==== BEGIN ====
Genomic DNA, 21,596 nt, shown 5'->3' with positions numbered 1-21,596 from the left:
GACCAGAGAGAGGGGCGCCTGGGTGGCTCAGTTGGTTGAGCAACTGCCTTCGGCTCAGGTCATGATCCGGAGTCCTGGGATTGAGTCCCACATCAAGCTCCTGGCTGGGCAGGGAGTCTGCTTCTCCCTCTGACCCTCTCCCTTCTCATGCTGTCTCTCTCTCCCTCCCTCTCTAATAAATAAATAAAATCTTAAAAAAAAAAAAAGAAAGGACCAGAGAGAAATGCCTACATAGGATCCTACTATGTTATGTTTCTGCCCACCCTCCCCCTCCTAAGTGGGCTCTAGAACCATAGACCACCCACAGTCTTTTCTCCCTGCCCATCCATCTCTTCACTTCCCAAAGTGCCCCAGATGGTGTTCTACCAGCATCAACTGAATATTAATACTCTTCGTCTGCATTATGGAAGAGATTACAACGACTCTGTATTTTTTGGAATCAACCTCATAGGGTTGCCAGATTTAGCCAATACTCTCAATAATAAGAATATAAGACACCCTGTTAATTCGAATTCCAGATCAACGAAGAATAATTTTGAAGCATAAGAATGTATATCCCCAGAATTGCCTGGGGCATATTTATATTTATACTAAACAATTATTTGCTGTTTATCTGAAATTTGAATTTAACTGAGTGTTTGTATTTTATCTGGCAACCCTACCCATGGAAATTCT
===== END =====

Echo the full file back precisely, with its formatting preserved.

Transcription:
Genomic DNA, 21,596 nt, shown 5'->3' with positions numbered 1-21,596 from the left:
GACCAGAGAGAGGGGCGCCTGGGTGGCTCAGTTGGTTGAGCAACTGCCTTCGGCTCAGGTCATGATCCGGAGTCCTGGGATTGAGTCCCACATCAAGCTCCTGGCTGGGCAGGGAGTCTGCTTCTCCCTCTGACCCTCTCCCTTCTCATGCTGTCTCTCTCTCCCTCCCTCTCTAATAAATAAATAAAATCTTAAAAAAAAAAAAAGAAAGGACCAGAGAGAAATGCCTACATAGGATCCTACTATGTTATGTTTCTGCCCACCCTCCCCCTCCTAAGTGGGCTCTAGAACCATAGACCACCCACAGTCTTTTCTCCCTGCCCATCCATCTCTTCACTTCCCAAAGTGCCCCAGATGGTGTTCTACCAGCATCAACTGAATATTAATACTCTTCGTCTGCATTATGGAAGAGATTACAACGACTCTGTATTTTTTGGAATCAACCTCATAGGGTTGCCAGATTTAGCCAATACTCTCAATAATAAGAATATAAGACACCCTGTTAATTCGAATTCCAGATCAACGAAGAATAATTTTGAAGCATAAGAATGTATATCCCCAGAATTGCCTGGGGCATATTTATATTTATACTAAACAATTATTTGCTGTTTATCTGAAATTTGAATTTAACTGAGTGTTTGTATTTTATCTGGCAACCCTACCCATGGAAATTCT